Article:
Are you a member of the cash only club? You know, the one that always invites Dave Ramsey to be the keynote speaker?
Or perhaps you like to borrow? Maybe you never carry an ounce of change and you leverage credit cards for all your spending?
It’s a polarizing topic and everyone seems to have a strong opinion.
Either way, it might be worth considering each alternative. Depending on the individual, the old “cash is king” mantra may or may not hold true. I’d like to present 5 reasons for each side of the argument of cash vs. credit, then I’ld like to get your take in the comments section.
5 Reasons Why Cash Is King
- Emergency Reserves and Liquidity
I’m no believer in holding a huge “emergency fund” in cash if you have a stable income that pays all the bills each month. At the same time, unforeseen expenses can occur, like a medical bill or an accident. At such times, you never want to be forced to withdraw investment money. Holding cash provides a buffer so you can avoid credit card interest. Of course, other options are also available (and possibly better) such as a HELOC.
- Purchasing Power
This is probably my biggest motivation to hold cash reserves. Cash provides leverage during price negotiations when you are making a purchase. Used cars are an excellent example, as people want the full payment. Housing can be an example if you can afford a large down payment. Even Craigslist transactions can be manipulated by tossing out the infamous: “I’ve got cash in hand.”
- Investment Flexibility and Security
Cash won’t lose it’s value during a stock market cash. Furthermore, holding cash can indirectly protect your investments by giving you the peace of mind to not sell them during bear markets. If you have a cash reserve, you won’t feel dependent on investments to pay for daily living expenses. Another advantage is that if an investment opportunity presents itself, you have the means to immediately invest. Without this, you would either be forced to sell shares of other investments, perhaps at a time when the market is down, or forgo the investment opportunity altogether.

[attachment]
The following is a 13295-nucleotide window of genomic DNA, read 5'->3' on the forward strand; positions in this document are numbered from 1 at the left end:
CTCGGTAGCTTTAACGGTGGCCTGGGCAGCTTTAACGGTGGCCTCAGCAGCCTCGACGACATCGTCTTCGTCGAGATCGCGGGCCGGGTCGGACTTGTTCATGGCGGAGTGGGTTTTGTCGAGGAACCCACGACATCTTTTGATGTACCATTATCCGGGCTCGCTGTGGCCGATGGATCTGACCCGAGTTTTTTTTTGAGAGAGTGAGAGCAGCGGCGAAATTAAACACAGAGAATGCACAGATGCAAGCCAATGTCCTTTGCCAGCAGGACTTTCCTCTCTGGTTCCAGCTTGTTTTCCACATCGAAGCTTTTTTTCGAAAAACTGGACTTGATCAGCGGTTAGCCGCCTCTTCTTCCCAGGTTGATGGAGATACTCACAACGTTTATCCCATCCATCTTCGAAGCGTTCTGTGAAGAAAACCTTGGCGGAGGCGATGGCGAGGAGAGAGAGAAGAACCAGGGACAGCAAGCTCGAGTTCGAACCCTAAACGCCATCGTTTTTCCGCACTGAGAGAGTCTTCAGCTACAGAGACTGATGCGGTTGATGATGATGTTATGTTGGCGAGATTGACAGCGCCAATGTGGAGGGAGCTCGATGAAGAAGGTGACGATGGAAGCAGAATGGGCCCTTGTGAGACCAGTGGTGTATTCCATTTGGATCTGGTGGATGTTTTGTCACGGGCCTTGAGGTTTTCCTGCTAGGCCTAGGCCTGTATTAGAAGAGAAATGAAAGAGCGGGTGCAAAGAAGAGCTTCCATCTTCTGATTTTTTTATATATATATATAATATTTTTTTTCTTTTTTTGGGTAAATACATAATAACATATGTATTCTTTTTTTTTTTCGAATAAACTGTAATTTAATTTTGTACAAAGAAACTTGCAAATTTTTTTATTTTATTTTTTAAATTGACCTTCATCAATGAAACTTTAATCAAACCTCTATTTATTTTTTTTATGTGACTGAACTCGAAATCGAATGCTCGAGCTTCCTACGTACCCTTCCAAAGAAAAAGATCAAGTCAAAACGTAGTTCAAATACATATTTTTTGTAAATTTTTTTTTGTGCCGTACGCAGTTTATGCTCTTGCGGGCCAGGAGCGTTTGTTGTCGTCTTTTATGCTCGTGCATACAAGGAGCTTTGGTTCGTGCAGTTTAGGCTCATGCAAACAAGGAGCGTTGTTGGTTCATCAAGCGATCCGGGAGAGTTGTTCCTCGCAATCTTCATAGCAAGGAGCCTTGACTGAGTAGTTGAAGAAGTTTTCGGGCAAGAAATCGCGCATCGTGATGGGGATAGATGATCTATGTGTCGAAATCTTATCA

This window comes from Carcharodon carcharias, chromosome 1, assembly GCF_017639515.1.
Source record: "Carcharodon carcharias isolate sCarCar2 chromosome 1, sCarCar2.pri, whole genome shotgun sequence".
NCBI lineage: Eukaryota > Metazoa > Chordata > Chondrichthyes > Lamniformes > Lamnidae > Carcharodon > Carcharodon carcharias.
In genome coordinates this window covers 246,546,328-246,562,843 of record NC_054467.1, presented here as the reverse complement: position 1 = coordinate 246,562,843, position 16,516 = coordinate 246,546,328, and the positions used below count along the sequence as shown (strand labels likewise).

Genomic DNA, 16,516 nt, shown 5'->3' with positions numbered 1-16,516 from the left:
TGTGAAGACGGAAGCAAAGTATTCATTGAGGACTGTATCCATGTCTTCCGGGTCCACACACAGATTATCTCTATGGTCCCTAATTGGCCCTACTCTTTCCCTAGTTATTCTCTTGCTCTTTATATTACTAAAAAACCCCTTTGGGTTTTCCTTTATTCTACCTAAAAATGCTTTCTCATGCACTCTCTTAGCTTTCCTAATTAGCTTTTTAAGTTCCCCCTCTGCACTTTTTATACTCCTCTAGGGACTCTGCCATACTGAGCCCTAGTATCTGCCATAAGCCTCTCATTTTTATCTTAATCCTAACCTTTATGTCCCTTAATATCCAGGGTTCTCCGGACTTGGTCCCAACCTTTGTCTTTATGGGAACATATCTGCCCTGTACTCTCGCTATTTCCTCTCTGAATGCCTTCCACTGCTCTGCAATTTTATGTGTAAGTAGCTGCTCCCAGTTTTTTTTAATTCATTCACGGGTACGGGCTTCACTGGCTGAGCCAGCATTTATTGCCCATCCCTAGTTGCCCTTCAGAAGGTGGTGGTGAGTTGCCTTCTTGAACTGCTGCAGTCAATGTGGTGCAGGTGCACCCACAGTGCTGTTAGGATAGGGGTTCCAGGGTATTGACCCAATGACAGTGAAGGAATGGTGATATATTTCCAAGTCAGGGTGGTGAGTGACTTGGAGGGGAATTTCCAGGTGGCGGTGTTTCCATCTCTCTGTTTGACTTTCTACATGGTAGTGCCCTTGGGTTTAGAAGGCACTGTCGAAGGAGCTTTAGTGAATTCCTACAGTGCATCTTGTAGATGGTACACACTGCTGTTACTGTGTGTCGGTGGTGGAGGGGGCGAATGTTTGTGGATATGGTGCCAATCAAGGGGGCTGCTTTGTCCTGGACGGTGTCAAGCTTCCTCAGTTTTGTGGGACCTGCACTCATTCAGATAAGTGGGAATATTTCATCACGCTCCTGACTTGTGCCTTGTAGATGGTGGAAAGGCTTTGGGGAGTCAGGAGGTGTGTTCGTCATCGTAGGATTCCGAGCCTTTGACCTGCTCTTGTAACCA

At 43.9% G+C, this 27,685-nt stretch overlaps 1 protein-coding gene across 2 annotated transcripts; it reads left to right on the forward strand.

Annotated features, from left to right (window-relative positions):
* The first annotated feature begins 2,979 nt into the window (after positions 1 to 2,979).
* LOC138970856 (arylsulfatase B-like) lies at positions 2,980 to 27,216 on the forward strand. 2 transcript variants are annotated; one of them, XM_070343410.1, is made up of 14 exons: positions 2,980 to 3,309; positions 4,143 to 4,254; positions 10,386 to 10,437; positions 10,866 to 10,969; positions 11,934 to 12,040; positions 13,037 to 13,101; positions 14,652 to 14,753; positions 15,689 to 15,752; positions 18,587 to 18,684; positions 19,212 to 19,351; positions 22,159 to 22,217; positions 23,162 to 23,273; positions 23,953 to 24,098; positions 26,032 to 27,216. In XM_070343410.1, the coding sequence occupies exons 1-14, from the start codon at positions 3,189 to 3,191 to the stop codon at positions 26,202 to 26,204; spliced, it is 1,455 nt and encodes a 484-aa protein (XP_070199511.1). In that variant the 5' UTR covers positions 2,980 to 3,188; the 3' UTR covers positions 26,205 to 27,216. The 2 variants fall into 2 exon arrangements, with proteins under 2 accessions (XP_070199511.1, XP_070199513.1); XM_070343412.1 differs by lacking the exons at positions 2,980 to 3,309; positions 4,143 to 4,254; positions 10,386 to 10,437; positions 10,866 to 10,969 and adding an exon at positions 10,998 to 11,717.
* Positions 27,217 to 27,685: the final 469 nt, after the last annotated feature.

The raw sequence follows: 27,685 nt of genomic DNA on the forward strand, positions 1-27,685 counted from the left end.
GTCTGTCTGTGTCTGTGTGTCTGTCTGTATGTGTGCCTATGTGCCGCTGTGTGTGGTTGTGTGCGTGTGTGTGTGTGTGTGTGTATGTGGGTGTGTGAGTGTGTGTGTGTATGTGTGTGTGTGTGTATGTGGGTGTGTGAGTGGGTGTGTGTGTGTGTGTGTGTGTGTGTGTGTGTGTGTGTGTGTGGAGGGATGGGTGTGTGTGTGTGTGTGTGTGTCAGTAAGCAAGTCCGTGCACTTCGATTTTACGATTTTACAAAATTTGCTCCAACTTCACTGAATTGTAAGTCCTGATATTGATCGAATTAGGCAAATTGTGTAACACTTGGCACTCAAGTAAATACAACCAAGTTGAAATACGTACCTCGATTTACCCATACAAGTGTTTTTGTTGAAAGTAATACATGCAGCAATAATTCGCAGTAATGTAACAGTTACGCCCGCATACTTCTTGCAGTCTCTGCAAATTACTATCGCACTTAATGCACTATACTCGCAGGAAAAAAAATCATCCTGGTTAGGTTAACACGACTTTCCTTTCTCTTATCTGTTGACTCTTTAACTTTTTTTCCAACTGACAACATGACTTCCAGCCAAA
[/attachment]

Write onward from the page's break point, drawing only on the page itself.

- Avoid Interest and Fees
I do recognize that some individuals really struggle with spending too much money. I would call it a severe discipline problem, but nonetheless, they probably shouldn’t carry a bunch of credit cards around, swiping and jollyhooting at will. Doing so usually results in outrageous interest charges because most of these same people don’t pay off the bill each month. In this case, carrying a small amount of cash could be a nice solution.
- Cash-Only Transactions
Some (small, local) businesses still don’t accept credit cards, debit cards, or checks. Vendors on the street corner probably don’t either. Other local shops might offer a discount for using cash. This is getting rare, but I suppose worth mentioning.
5 Reasons Why Cash Is Not King
- Paper Trails
Cash leaves no trail. When you spend it, it is gone. This can be really problematic for a couple of reasons. For those who are attempting to track their spending, it’s a black hole. Beyond that, it leaves a terrible proof of purchase. Credit Cards allow easy tracking and receipt for all purchases.
- Purchasing Power
Cash earns no interest, therefore it loses value over time. Inflation eats away at the purchasing power of cash, so it shouldn’t be held for no reason. This is an argument against holding a large cash emergency fund.
Cash purchases don’t usually involve any kickbacks. Say what you will about reward credit cards, but they are here to stay. It’s foolish insist on paying with cash if a credit card will give you 5% back for every purchase.
- Lack of Protection
Cash offers no consumer protection. Good luck getting your money back if you’re ripped off in a cash transaction. Credit card companies have a statutory duty to protect you. They’ll even offer free extended warranties on most purchases, sometimes even doubling the warranty period. Other benefits include free roadside assistance, and collision-damage coverage when you rent a car.
- Ease of Loss
Cash is easy to lose, misplace, or forget about. Beyond that, it can be stolen. If any such events take place, you are out of luck. It’s gone and the only way to feel better is to weep a little bit and apply for that new Discover IT Card
I guess I’ll close by stating my opinion and adding the Cash Cow touch. Cash(flow) is king, hands down.
When you spend far less than you earn, it becomes easy to create liquidity. New cash is always on hand each month. You can then choose what to do with it.
At the same time, spending far less than you earn is also indicative of excellent discipline and wealth management, which means you probably don’t need a huge cash reserve, and you probably don’t spend overcharge on credit. This is the reason that we choose to carry very little cash and make all purchases on credit.
What’s your take? Do you agree that cash is king?